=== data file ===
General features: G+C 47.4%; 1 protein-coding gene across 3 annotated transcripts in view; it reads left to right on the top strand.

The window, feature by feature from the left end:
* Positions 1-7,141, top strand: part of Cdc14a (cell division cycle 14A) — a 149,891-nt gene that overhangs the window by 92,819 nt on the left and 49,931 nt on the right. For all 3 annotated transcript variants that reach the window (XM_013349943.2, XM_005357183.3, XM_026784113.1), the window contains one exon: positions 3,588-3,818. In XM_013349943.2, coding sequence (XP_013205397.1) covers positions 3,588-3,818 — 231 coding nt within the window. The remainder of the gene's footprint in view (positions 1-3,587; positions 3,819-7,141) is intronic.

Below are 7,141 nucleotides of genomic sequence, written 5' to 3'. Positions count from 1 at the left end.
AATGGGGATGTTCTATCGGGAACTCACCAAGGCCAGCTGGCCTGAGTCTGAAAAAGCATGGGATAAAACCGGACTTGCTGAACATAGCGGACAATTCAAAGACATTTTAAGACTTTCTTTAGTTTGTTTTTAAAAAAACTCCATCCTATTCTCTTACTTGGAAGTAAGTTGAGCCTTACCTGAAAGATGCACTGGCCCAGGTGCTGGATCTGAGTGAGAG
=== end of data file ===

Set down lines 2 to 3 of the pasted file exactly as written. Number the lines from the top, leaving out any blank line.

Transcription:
The window, feature by feature from the left end:
* Positions 1-7,141, top strand: part of Cdc14a (cell division cycle 14A) — a 149,891-nt gene that overhangs the window by 92,819 nt on the left and 49,931 nt on the right. For all 3 annotated transcript variants that reach the window (XM_013349943.2, XM_005357183.3, XM_026784113.1), the window contains one exon: positions 3,588-3,818. In XM_013349943.2, coding sequence (XP_013205397.1) covers positions 3,588-3,818 — 231 coding nt within the window. The remainder of the gene's footprint in view (positions 1-3,587; positions 3,819-7,141) is intronic.